I think of it today in my reaction to student loan debt and the concern about an increase in interest rates. This is what I define financial health to be.
I am describing it based on my own circumstances.
Income: I would not say that I have an income but I do have a stipend. It is enough to pay my rent and monthly bills. I do not go without anything that I need. I am not able to add money to a savings account, so that would be a point against me.
Debt: I do not have any debt. I do not have a loan. I do not have a mortgage. I do not carry a balance on my credit cards.
Assets: I do not own property (which at one time might have cost me a point, but that view is changing).
I own my car and it is relatively new so it is dependable. I must pay insurance and upkeep. I am able to do so.
I have money in a savings account.
Credit: I have good credit.
Future: I have a very small but still tangible retirement account.
I consider myself to be financially healthy and I do not have stress associated with money.
Young persons graduating from college with an average of 25K and an upward range into the 100ks are not financially healthy. They are starting their careers, if they can start them at all, saddled with debt, lacking a means to address it and destined for poor credit histories.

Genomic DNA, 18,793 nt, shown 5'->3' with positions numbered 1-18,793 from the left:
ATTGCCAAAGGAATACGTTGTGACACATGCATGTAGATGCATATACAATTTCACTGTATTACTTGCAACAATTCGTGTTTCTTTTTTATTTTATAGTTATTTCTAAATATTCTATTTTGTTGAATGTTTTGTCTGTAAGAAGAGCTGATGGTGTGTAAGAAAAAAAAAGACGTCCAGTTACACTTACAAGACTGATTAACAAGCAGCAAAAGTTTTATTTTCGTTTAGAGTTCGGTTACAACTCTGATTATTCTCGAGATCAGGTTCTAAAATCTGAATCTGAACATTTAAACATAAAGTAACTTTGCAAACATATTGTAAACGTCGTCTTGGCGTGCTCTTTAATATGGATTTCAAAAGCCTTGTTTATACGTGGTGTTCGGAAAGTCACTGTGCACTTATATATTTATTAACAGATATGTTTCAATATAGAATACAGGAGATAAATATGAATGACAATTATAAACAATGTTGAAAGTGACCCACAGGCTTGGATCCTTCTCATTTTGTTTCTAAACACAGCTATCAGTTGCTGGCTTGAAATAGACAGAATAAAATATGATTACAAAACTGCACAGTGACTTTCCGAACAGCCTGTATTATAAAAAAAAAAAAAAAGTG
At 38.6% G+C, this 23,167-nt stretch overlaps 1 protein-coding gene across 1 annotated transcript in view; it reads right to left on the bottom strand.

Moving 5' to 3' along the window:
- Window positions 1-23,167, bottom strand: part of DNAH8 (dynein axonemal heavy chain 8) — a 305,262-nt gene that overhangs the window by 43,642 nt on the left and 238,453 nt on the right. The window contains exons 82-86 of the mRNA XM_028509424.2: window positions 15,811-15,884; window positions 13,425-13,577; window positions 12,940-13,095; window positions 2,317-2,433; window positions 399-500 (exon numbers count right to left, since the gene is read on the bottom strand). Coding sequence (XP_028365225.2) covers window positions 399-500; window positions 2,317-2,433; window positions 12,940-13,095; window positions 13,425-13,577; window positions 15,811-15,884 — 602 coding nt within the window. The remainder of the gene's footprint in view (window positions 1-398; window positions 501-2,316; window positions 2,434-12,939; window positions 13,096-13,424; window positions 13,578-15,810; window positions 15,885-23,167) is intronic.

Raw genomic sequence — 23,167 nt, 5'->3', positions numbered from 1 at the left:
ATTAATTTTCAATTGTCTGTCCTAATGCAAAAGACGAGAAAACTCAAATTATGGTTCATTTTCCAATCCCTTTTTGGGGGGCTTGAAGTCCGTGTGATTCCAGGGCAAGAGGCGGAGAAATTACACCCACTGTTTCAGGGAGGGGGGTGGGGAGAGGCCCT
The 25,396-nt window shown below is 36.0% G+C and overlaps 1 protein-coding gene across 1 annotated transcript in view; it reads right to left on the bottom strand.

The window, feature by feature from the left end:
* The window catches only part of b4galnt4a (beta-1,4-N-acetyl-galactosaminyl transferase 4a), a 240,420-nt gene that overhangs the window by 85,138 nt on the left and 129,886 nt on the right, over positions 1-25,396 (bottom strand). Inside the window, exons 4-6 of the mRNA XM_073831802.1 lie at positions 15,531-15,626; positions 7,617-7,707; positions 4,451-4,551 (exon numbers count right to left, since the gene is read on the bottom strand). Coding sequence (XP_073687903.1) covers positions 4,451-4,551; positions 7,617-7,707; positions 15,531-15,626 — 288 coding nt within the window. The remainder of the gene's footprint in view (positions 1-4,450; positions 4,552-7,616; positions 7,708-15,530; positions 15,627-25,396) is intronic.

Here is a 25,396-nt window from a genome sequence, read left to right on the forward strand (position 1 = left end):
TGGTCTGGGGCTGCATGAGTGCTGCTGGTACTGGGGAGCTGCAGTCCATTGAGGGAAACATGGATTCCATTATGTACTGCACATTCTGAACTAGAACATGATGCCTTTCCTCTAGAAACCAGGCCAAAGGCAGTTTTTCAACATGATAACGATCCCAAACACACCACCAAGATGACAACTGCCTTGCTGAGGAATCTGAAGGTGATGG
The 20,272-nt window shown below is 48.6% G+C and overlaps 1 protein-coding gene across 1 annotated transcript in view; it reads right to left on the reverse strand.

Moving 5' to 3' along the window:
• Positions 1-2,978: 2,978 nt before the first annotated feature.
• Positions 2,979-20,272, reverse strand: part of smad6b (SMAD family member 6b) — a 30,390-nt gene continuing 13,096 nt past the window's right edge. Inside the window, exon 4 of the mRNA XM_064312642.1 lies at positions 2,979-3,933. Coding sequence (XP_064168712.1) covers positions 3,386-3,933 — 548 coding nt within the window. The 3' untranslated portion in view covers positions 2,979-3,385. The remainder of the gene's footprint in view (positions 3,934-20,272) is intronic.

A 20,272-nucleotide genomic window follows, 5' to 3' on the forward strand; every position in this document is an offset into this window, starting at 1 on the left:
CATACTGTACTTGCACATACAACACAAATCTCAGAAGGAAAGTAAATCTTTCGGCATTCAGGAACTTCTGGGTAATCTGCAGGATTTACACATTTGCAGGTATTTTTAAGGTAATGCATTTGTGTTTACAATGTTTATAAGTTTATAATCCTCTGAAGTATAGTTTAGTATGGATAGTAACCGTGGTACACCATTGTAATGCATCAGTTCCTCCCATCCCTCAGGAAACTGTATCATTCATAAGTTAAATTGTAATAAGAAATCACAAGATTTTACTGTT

However, reducing the interest rate, or keeping it from doubling does nothing to address the cause of the debt. Some factors I see, and I am sure I have not captured them all, are:
- high cost of tuition
- high cost of materials needed to learn (books, PCs, software, etc)
- direct to student loan offers or predatory lending
- students being offered and accepting far more money than they need for their education (multiple loans)
- students not learning how to live without every thing they want, and therefore being inclined to accept those extra loans
I understand that universities are beginning to make some budget workshops mandatory, but this may need to take place in the high schools as well - specifically related to loans and debt.